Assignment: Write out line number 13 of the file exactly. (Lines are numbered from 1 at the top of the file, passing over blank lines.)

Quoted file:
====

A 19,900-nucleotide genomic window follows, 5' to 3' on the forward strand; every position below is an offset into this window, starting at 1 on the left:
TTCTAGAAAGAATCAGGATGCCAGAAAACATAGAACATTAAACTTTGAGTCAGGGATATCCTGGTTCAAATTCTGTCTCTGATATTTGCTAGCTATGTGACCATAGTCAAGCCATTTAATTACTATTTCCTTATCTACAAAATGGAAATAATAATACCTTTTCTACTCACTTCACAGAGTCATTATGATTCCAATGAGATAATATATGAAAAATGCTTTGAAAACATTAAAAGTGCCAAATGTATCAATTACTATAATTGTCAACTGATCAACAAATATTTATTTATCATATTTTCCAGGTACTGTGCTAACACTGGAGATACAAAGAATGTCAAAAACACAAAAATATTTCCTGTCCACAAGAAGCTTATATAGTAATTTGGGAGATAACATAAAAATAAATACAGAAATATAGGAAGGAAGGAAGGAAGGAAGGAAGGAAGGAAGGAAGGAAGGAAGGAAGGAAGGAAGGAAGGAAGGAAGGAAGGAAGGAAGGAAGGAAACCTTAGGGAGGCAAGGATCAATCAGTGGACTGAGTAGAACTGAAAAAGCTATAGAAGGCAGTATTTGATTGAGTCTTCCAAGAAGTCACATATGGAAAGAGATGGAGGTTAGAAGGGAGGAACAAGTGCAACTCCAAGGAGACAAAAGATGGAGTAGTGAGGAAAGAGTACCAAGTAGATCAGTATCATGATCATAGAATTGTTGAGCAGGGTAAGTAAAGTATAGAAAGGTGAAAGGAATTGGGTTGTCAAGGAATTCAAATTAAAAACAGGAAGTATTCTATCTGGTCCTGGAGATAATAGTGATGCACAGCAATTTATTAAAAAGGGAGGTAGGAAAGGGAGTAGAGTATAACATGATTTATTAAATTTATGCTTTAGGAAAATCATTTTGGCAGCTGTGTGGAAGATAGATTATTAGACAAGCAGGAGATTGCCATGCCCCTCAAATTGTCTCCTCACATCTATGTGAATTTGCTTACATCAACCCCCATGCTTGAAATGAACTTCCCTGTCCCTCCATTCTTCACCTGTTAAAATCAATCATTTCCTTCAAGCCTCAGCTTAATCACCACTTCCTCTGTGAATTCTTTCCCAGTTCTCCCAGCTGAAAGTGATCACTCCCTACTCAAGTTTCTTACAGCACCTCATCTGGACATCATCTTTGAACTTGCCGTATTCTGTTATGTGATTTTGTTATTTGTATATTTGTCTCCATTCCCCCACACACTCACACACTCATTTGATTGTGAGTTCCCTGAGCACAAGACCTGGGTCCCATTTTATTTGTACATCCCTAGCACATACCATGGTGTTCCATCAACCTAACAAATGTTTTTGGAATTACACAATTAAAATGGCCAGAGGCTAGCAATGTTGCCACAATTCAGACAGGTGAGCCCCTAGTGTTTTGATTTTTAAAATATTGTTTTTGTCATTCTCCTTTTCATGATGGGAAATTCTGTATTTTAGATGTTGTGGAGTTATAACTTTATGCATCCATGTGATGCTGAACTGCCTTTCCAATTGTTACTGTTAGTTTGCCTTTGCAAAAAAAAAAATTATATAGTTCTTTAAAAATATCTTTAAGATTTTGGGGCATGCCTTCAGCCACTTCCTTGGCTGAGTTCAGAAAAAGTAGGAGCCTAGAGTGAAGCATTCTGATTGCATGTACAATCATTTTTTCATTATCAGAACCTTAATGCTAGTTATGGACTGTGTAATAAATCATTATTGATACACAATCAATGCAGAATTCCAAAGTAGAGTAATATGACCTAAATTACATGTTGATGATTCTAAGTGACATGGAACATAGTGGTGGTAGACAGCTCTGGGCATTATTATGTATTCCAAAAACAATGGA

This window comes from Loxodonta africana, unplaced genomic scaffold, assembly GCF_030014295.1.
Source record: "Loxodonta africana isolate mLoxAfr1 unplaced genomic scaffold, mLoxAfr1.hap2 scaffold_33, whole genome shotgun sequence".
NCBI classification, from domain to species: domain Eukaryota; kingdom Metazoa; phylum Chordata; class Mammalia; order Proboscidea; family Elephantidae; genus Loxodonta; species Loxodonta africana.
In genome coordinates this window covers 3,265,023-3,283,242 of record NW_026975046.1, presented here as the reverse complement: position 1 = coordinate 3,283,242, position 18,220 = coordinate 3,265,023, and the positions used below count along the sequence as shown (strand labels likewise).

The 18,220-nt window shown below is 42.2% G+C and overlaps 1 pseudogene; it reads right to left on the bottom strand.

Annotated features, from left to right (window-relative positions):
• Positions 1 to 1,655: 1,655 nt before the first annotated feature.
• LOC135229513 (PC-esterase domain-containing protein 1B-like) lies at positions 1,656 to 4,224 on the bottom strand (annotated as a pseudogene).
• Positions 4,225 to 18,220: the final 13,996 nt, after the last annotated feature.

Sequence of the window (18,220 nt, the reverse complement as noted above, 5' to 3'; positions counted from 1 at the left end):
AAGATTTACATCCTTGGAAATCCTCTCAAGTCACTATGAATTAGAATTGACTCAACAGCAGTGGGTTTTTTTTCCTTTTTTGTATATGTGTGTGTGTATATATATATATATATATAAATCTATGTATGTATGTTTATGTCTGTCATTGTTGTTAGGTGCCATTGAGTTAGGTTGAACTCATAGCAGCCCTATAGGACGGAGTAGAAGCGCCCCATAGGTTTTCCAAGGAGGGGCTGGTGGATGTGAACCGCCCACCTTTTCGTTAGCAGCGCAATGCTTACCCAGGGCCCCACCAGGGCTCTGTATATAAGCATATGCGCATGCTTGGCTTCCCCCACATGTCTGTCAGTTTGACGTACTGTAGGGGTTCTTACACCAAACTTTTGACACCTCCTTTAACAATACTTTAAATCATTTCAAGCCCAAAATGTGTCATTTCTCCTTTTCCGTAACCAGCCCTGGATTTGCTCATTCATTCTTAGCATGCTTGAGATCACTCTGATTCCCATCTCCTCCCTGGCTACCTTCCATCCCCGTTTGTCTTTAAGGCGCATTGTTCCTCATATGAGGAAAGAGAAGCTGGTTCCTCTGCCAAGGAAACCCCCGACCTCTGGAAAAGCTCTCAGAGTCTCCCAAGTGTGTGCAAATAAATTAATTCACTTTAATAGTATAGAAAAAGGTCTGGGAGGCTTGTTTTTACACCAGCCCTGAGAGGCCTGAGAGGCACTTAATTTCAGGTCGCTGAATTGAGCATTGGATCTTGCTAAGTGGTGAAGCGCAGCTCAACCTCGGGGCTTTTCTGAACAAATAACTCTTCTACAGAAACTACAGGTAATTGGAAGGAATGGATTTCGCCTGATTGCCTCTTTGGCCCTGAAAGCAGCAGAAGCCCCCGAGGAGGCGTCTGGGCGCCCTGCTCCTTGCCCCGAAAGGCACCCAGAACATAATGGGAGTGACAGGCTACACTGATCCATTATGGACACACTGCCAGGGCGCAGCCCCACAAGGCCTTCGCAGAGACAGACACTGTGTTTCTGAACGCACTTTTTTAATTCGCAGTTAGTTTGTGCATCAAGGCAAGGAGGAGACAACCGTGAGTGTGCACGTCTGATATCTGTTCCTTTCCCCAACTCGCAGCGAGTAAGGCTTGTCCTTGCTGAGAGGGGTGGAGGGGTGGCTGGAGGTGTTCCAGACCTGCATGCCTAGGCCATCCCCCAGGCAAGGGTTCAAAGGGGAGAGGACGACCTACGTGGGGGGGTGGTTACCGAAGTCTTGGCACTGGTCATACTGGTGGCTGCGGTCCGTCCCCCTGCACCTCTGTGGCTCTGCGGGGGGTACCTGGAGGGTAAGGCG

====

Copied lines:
AAGATTTACATCCTTGGAAATCCTCTCAAGTCACTATGAATTAGAATTGACTCAACAGCAGTGGGTTTTTTTTCCTTTTTTGTATATGTGTGTGTGTATATATATATATATATATAAATCTATGTATGTATGTTTATGTCTGTCATTGTTGTTAGGTGCCATTGAGTTAGGTTGAACTCATAGCAGCCCTATAGGACGGAGTAGAAGCGCCCCATAGGTTTTCCAAGGAGGGGCTGGTGGATGTGAACCGCCCACCTTTTCGTTAGCAGCGCAATGCTTACCCAGGGCCCCACCAGGGCTCTGTATATAAGCATATGCGCATGCTTGGCTTCCCCCACATGTCTGTCAGTTTGACGTACTGTAGGGGTTCTTACACCAAACTTTTGACACCTCCTTTAACAATACTTTAAATCATTTCAAGCCCAAAATGTGTCATTTCTCCTTTTCCGTAACCAGCCCTGGATTTGCTCATTCATTCTTAGCATGCTTGAGATCACTCTGATTCCCATCTCCTCCCTGGCTACCTTCCATCCCCGTTTGTCTTTAAGGCGCATTGTTCCTCATATGAGGAAAGAGAAGCTGGTTCCTCTGCCAAGGAAACCCCCGACCTCTGGAAAAGCTCTCAGAGTCTCCCAAGTGTGTGCAAATAAATTAATTCACTTTAATAGTATAGAAAAAGGTCTGGGAGGCTTGTTTTTACACCAGCCCTGAGAGGCCTGAGAGGCACTTAATTTCAGGTCGCTGAATTGAGCATTGGATCTTGCTAAGTGGTGAAGCGCAGCTCAACCTCGGGGCTTTTCTGAACAAATAACTCTTCTACAGAAACTACAGGTAATTGGAAGGAATGGATTTCGCCTGATTGCCTCTTTGGCCCTGAAAGCAGCAGAAGCCCCCGAGGAGGCGTCTGGGCGCCCTGCTCCTTGCCCCGAAAGGCACCCAGAACATAATGGGAGTGACAGGCTACACTGATCCATTATGGACACACTGCCAGGGCGCAGCCCCACAAGGCCTTCGCAGAGACAGACACTGTGTTTCTGAACGCACTTTTTTAATTCGCAGTTAGTTTGTGCATCAAGGCAAGGAGGAGACAACCGTGAGTGTGCACGTCTGATATCTGTTCCTTTCCCCAACTCGCAGCGAGTAAGGCTTGTCCTTGCTGAGAGGGGTGGAGGGGTGGCTGGAGGTGTTCCAGACCTGCATGCCTAGGCCATCCCCCAGGCAAGGGTTCAAAGGGGAGAGGACGACCTACGTGGGGGGGTGGTTACCGAAGTCTTGGCACTGGTCATACTGGTGGCTGCGGTCCGTCCCCCTGCACCTCTGTGGCTCTGCGGGGGGTACCTGGAGGGTAAGGCG